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The Woven Path - Robin Jarvis

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Genre: Horror / Author: Robin Jarvis / Edition: Paperback / Paperback / 448 Pages / Book is published 1995-07-24 by Collins

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      11.03.2010 16:34
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      A good read, a nice bit of escapism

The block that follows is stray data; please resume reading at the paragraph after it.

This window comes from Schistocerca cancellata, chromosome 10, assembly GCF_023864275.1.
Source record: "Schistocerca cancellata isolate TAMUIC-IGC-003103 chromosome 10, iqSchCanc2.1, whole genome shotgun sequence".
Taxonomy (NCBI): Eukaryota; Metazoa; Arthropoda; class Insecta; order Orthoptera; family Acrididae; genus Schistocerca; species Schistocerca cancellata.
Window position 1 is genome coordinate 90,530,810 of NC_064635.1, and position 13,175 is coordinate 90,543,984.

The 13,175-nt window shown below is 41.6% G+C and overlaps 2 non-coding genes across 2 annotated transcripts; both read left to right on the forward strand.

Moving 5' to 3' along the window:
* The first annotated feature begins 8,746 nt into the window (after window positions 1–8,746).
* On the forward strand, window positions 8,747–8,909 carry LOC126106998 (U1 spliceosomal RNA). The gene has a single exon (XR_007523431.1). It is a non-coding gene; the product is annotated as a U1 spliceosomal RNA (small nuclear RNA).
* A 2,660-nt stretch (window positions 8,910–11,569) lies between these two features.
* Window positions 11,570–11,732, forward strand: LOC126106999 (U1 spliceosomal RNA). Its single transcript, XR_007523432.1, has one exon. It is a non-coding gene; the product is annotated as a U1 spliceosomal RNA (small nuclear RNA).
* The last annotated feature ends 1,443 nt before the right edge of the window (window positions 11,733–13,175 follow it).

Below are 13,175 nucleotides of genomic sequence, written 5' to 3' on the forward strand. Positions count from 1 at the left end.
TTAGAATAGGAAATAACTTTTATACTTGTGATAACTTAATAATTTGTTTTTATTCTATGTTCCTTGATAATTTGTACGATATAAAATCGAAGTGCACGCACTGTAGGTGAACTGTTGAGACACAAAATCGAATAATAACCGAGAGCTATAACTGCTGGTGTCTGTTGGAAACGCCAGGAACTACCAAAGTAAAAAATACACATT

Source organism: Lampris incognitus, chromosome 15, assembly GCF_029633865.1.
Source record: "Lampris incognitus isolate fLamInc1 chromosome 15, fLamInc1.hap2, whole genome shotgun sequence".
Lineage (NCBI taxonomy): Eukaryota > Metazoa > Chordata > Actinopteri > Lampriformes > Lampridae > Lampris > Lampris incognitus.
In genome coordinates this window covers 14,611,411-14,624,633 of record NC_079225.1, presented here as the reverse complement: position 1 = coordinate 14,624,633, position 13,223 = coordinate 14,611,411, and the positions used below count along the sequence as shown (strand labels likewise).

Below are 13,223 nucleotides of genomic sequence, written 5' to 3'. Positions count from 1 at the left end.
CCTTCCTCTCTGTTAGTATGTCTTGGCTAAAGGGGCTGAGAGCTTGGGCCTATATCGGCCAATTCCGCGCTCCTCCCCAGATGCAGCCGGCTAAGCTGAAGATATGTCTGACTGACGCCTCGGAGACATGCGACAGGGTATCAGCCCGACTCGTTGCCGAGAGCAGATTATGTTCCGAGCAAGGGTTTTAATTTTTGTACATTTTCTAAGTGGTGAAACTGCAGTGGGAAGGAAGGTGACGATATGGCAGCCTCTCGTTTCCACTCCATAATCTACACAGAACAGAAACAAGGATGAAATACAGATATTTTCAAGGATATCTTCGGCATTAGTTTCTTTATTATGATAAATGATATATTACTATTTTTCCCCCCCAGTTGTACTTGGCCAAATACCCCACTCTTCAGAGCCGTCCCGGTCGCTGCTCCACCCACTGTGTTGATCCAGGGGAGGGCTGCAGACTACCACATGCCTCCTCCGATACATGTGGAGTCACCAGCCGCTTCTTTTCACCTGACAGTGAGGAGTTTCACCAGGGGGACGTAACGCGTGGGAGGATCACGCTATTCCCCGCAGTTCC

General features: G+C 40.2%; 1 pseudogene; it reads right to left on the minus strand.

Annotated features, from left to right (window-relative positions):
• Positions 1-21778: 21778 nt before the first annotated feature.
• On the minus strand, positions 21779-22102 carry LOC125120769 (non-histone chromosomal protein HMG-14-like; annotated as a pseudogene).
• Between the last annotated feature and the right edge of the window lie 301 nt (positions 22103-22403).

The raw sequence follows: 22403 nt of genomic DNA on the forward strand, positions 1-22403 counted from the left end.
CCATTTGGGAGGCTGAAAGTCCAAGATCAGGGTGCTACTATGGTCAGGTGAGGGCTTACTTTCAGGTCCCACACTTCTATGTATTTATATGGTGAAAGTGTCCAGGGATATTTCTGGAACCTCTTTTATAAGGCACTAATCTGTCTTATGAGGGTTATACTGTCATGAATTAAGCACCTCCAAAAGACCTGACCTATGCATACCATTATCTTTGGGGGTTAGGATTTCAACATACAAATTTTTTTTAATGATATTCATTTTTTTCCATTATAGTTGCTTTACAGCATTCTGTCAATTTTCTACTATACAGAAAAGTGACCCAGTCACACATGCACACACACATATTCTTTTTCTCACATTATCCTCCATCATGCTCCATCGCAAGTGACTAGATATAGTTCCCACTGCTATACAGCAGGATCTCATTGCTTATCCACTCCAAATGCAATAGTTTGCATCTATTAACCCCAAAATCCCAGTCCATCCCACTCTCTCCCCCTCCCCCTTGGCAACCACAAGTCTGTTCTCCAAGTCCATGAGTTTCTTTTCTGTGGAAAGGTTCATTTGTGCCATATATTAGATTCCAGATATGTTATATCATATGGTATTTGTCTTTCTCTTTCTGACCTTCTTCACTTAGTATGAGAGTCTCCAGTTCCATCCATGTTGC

The first time I came across the Woven Path I was probably about twelve. The girl I sat next to in class was reading it and, as a young artist, I was fascinated by the somewhat macabre illustration on the front, and it stuck with me. I didn't get to read the book until late last year, when it was brought for me as a Christmas present. The copy I received was second had, and somewhat dog eared, but clearly very loved, and I am not surprised why. Neil Chapman turns up at the Wyrd Museum with his younger brother and his father, a fumbling single father, and new caretaker of the museum, run by three mysterious and very eccentric sisters. Neil discovers that what seems on the outside to be simply a forgotten place to store forgotten things. But he is wrong; amongst the strange objects lie many secrets, some of which will affect the very fabric of time itself, and before long Neil finds himself in a race against time to save both his brother, himself and a whole host of distant faces from the past... I haven't read any more of the trilogy yet, but I plan to soon. This book, though written I think for teenagers, is clever, dark, and very fast paced. I was in fact surprised at how dark this story really was, it disturbed me in places which of course made me love it the more! I wouldn't perhaps recommend this to younger more squeamish readers; there is some violence in it I wouldn't have expected, but then some of this book is set in war time Britain and, rather cleverly, none of the detail is spared, which I like; its nice to see a book that isn't sugar coated in any way, shape or form. Compared to the intriguing cover image, the interior illustrations of the book leave a bit to be desired. I don't think the artist works so well in black and white, and I think they seem a bit out of place! All in all I liked this story. It is well told, very descriptive of a time that sometimes seems alien to children. If anything I think the author made a good marketing decision by ending the story on a confusing note; it's given me an incentive to read the next one!

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